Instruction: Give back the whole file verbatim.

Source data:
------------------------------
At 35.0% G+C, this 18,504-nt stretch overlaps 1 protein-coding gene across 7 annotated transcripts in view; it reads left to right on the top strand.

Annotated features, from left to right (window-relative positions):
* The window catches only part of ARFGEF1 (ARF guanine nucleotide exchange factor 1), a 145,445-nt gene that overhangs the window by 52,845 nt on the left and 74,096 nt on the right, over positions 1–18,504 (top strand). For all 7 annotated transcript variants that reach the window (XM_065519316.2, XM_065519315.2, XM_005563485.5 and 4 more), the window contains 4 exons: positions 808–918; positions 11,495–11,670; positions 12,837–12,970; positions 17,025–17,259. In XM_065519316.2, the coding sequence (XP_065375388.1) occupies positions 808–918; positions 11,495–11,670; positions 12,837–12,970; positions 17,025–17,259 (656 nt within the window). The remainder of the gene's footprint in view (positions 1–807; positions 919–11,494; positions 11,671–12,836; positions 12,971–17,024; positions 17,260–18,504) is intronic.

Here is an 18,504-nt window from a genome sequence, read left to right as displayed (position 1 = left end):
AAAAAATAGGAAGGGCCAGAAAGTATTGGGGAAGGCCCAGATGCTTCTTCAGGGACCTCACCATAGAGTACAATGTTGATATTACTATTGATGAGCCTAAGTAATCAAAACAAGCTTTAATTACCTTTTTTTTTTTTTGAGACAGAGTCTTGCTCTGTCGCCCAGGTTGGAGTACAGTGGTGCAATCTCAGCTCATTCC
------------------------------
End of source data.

At 35.0% G+C, this 18,504-nt stretch overlaps 1 protein-coding gene across 7 annotated transcripts in view; it reads left to right on the top strand.

Annotated features, from left to right (window-relative positions):
* The window catches only part of ARFGEF1 (ARF guanine nucleotide exchange factor 1), a 145,445-nt gene that overhangs the window by 52,845 nt on the left and 74,096 nt on the right, over positions 1–18,504 (top strand). For all 7 annotated transcript variants that reach the window (XM_065519316.2, XM_065519315.2, XM_005563485.5 and 4 more), the window contains 4 exons: positions 808–918; positions 11,495–11,670; positions 12,837–12,970; positions 17,025–17,259. In XM_065519316.2, the coding sequence (XP_065375388.1) occupies positions 808–918; positions 11,495–11,670; positions 12,837–12,970; positions 17,025–17,259 (656 nt within the window). The remainder of the gene's footprint in view (positions 1–807; positions 919–11,494; positions 11,671–12,836; positions 12,971–17,024; positions 17,260–18,504) is intronic.

Here is an 18,504-nt window from a genome sequence, read left to right as displayed (position 1 = left end):
AAAAAATAGGAAGGGCCAGAAAGTATTGGGGAAGGCCCAGATGCTTCTTCAGGGACCTCACCATAGAGTACAATGTTGATATTACTATTGATGAGCCTAAGTAATCAAAACAAGCTTTAATTACCTTTTTTTTTTTTTGAGACAGAGTCTTGCTCTGTCGCCCAGGTTGGAGTACAGTGGTGCAATCTCAGCTCATTCC